He learned to cope with the loud cafeteria. “It’s still loud to me, even to this day. But it’s fine.”
the administration is kind enough to give him a heads-up about fire drills so he won’t be startled. during swim meets, he brings along a camp chair, set off to the side, for when he needs a few minutes to himself in an environment reverberating with noise. when he talks to his teammates, he’s not bothered by his surroundings, and when he’s thinking about swimming, he’s OK, too.
On April 20, when he signed with Pfeiffer, some 15 of his teammates came to the event, along with many of his former teachers and coaches.
“I don’t usually cry,” Patrick says. “I didn’t cry, but I was getting pretty emotional. It was wonderful seeing all these people who care about me.”
Through it all, Susan and David’s faith has been steady.
soon after Patrick’s diagnosis, Susan went to a Women of Faith conference in Charlotte. the speaker talked about taking your questions to God. so Susan did.
And what she heard was: “You can’t do this. But we can.”
she continues, “we have been able to see God moving in Patrick’s life. He’s a wonderful son. This has been about perseverance and trusting God. He’s been such a blessing to us. there are things in life that are just beyond you, and that’s where you meet God.”
• • •
at Pfeiffer, Patrick will major in computer science.
“in elementary school, I fell in love with video games,” he says. He wants to make a career in game development — developing characters, story lines and the like.
Patrick had always planned to go to college. “I know how job opportunities are so scarce, especially if you don’t have a degree.”
Admittedly, his parents for a time didn’t know whether it would be a possibility. But, Susan says, “I didn’t want to set any limits.”
Patrick was thinking of attending the University of North Carolina at Charlotte, but his parents worried the big campus would overwhelm him. so they were open to other options. Patrick began swimming as a freshman. Two of his three sisters had been on the swim team, and he decided to give it a try. He was 60 pounds heavier then. Swimming and Weight Watchers changed that.
Following the regional swim meet in February, Patrick found out that Pfeiffer was interested in him.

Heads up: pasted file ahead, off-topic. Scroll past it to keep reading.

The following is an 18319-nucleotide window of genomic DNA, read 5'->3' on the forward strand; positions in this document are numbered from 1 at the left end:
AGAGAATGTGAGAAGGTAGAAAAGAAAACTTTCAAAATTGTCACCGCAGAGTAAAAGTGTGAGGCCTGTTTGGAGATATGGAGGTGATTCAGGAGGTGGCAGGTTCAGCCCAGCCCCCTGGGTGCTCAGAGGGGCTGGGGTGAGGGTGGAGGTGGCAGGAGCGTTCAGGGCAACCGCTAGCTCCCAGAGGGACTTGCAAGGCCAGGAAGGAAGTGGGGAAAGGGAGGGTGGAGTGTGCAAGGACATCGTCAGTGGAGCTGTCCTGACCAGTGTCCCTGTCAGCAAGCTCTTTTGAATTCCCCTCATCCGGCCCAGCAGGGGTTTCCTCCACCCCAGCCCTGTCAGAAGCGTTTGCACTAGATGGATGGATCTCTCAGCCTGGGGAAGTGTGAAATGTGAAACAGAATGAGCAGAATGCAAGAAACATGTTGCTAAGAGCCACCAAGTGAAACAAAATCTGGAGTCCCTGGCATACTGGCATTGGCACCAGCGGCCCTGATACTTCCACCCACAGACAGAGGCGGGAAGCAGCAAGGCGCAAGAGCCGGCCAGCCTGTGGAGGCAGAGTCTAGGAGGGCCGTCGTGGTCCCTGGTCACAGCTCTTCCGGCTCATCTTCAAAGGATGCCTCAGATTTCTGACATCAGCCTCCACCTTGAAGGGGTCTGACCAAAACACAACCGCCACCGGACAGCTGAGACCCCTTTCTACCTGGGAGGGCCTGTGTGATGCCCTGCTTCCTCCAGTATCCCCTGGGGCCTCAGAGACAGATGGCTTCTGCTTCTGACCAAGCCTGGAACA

Boy, were they ever.
when the Kings visited campus, they found a reserved parking space for Patrick and banners heralding his arrival.
“They know how to make you feel welcome,” Patrick says, grinning.
“It just felt so right,” Susan says.
Patrick wanted to be ready for the scholarship interviews. He and his mom practiced questions so Patrick would feel comfortable before the interview panel.
“It was a God thing,” he says. “He just helped the interviews to be so good.”
when the interviews were over, Patrick had two-thirds of his college expenses paid.
in talking with the panel, he was open about his autism.
“there is hope,” Susan says. “there can be progress.”
Susan and Patrick have been invited by Partners in Learning to be the keynote speakers at a mini-conference on special needs on May 5 at Catawba College. Their speech is titled, “Blessings and Challenges of Living with Autism.”
Susan has made an outline of her remarks, but Patrick will practice everything he’ll say once a day the week before.
“I feel better when I’m prepared,” he explains.
the next few months, Patrick will prepare to enter Pfeiffer.
“It’s gonna be a big adjustment for me,” Susan admits. “so much time has been put into helping him, but it’s time for him to be more independent. now he has the opportunity to fly. He’s gonna soar. I think he’ll do great. God has big plans for this young man.”
One day soon, Patrick King will load up his champagne-colored Honda Civic and drive himself down U.S. 52 to Pfeiffer.
And he’ll have his happy ending.
Freelance writer Susan Shinn lives in Salisbury.